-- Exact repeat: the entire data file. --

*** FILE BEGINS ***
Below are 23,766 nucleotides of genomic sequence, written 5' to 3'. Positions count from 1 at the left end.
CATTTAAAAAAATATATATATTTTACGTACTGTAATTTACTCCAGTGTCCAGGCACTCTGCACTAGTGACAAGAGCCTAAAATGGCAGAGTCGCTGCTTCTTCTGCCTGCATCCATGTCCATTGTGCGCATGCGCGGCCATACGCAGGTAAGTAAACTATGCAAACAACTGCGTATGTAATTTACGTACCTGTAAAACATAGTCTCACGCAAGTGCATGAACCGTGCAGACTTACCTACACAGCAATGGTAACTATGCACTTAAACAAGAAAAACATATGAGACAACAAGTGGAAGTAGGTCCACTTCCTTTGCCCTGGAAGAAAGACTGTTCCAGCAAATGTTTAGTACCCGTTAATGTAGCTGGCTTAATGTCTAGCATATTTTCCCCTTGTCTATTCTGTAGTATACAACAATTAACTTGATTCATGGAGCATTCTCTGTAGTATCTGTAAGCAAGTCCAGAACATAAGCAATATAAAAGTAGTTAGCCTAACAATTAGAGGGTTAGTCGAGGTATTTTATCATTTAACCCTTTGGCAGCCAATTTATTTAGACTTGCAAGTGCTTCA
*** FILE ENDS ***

Below are 23,766 nucleotides of genomic sequence, written 5' to 3'. Positions count from 1 at the left end.
CATTTAAAAAAATATATATATTTTACGTACTGTAATTTACTCCAGTGTCCAGGCACTCTGCACTAGTGACAAGAGCCTAAAATGGCAGAGTCGCTGCTTCTTCTGCCTGCATCCATGTCCATTGTGCGCATGCGCGGCCATACGCAGGTAAGTAAACTATGCAAACAACTGCGTATGTAATTTACGTACCTGTAAAACATAGTCTCACGCAAGTGCATGAACCGTGCAGACTTACCTACACAGCAATGGTAACTATGCACTTAAACAAGAAAAACATATGAGACAACAAGTGGAAGTAGGTCCACTTCCTTTGCCCTGGAAGAAAGACTGTTCCAGCAAATGTTTAGTACCCGTTAATGTAGCTGGCTTAATGTCTAGCATATTTTCCCCTTGTCTATTCTGTAGTATACAACAATTAACTTGATTCATGGAGCATTCTCTGTAGTATCTGTAAGCAAGTCCAGAACATAAGCAATATAAAAGTAGTTAGCCTAACAATTAGAGGGTTAGTCGAGGTATTTTATCATTTAACCCTTTGGCAGCCAATTTATTTAGACTTGCAAGTGCTTCA